November 2001 Meeting Announcement, Delaware Valley Mass Spectrometry Discussion Group
- Topic: "High Speed Parallel LC/MS/MS with Integrated Parallel Sample Preparation for Lead Optimization in Drug Discovery"
- Speaker: Jing-Tao Wu, Bristol-Myers Squibb Company
- Date: Monday, November 12, 2001. 6:30 PM
- Time: Social Hour: 6:30 PM. (Pizza and Beer)
Talk: 7:30 PM.
- Place: Widener University, Webb Room.
The optimization of ADME (Absorption, Distribution, Metabolism, and Excretion) properties of new chemical entities plays an important role in the lead optimization process in drug discovery. Most of the screenings for this purpose involve the analysis of samples in various biological matrices using LC/MS/MS technique. Sample clean up or extraction is generally required before analysis. Also, good chromatographic separation is essential to maintaining assay specificity and minimizing matrix effect. Hence, sample extraction and chromatographic separation are two indispensable steps in bioanalysis. New analytical approaches that can provide strategies to enhance and match the throughput of both steps are highly demanded.
During the past a few years, several approaches have been developed in our laboratory to integrate and speed up the chromatographic separation and sample extraction steps. High-speed separations using monolithic columns, staggered separations, parallel separations with multiplexed MS detection, and their combinations have been developed to speed up the separation. To match this increased separation speed, several integrated sample extraction techniques have been developed including on-line high-flow extraction in both a single and a four-way parallel mode, and a fully automated parallel sample preparation platform using a track robot interfaced to a liquid handler. As a result of these integrated separation and extraction techniques, a throughput up to 30 seconds per sample from plasma has been achieved with effective solid phase extraction and high-resolution gradient separation on 10-cm-long columns. The development and applications of these new systems will be presented with an emphasis on the challenges and some of our own unique solutions.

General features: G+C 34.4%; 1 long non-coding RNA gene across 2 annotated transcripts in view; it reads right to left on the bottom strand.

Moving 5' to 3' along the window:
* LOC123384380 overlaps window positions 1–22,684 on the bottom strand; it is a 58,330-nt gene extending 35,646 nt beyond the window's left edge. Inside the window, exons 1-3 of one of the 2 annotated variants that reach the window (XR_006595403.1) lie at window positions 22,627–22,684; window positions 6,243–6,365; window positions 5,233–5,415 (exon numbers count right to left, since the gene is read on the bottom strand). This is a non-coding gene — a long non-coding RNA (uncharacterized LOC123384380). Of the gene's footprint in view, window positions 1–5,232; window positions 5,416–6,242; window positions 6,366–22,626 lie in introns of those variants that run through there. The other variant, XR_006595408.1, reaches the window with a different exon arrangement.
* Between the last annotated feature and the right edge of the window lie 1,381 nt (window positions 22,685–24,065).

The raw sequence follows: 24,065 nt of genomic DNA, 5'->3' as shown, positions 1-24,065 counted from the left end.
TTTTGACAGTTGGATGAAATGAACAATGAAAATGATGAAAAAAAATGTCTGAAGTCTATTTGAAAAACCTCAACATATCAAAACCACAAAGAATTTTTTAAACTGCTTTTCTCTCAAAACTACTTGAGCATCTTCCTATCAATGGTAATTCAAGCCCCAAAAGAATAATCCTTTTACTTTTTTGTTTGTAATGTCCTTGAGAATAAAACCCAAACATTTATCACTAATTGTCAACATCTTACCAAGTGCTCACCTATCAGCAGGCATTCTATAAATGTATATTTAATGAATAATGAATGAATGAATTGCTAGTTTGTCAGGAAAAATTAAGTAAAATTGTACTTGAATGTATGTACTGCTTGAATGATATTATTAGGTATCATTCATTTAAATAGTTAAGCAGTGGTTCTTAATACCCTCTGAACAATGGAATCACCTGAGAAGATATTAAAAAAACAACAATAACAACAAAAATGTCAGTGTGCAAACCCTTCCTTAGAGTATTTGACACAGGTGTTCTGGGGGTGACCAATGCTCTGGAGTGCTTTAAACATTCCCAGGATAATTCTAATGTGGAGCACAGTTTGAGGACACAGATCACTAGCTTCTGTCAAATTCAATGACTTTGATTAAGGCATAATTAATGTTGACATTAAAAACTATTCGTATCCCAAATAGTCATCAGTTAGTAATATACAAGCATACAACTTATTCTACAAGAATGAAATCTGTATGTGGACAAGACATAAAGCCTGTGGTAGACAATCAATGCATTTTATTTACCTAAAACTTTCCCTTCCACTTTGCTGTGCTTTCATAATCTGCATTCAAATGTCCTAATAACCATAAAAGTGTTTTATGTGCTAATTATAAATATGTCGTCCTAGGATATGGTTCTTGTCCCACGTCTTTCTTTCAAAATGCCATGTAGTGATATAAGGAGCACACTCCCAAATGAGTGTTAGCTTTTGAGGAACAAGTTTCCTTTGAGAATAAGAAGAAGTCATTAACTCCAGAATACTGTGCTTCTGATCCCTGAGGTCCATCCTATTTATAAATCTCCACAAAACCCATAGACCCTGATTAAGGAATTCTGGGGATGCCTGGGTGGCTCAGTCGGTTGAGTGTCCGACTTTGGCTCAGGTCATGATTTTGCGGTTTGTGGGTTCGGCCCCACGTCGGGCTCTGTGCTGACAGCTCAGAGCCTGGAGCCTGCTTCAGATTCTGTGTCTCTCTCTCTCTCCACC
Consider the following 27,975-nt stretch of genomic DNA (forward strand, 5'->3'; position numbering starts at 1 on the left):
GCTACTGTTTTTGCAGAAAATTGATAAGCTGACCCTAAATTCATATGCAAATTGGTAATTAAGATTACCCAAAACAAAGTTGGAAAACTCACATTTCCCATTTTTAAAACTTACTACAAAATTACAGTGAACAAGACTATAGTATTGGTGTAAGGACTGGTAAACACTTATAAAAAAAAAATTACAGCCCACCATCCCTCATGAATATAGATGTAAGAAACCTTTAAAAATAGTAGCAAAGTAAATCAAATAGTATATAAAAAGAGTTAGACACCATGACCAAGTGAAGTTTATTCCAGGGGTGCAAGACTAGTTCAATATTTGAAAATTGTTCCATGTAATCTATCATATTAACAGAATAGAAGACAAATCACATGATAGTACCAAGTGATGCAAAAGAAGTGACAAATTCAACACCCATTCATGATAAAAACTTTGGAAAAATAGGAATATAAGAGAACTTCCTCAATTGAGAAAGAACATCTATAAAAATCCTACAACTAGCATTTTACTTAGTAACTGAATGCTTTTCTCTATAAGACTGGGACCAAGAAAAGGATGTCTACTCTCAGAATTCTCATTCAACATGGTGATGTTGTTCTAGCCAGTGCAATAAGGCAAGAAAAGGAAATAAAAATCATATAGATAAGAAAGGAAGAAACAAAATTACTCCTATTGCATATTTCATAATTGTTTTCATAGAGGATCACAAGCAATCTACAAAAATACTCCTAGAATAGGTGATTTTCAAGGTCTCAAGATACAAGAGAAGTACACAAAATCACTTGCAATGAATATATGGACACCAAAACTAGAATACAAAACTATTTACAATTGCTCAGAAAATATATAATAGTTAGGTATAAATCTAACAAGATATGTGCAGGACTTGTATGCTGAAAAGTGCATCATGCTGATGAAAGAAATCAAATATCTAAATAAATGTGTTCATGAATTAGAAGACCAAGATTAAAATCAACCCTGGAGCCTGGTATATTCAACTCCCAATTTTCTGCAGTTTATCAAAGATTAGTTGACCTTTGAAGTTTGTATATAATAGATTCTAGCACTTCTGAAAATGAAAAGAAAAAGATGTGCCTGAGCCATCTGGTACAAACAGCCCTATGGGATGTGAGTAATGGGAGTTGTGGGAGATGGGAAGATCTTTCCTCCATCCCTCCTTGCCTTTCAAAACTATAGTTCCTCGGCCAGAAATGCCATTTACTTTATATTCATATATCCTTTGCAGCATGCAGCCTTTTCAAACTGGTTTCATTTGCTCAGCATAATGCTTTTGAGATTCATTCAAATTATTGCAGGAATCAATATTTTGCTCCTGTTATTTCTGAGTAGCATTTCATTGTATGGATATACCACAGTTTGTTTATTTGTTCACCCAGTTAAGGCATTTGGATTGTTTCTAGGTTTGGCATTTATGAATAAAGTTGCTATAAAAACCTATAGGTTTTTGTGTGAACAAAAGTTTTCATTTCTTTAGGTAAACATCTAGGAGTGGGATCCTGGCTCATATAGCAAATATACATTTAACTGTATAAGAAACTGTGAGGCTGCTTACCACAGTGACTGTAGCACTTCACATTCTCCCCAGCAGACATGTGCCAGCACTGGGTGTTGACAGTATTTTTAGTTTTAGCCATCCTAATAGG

- Bio: Jing-Tao Wu received his Ph.D. in Analytical Chemistry (Mass Spectrometry) from The University of Michigan in 1997 under the direction of Professor David Lubman. In the same year he joined the Drug Metabolism and Pharmacokinetics department of DuPont Pharmaceuticals Company, which recently became part of Bristol-Myers Squibb Company. He is currently a Senior Research Scientist in the Bioanalytical and Structural Chemistry group. Dr. Wu's research interests at DuPont/BMS include high-throughput bioanalytical mass spectrometry, small volume sampling and analyses for microdialysis and intracellular measurements, large-number multiple component assays for cassette dosing, and accurate mass measurement for metabolite identification. He has authored and co-authored 9 publications in these areas in the past two years.
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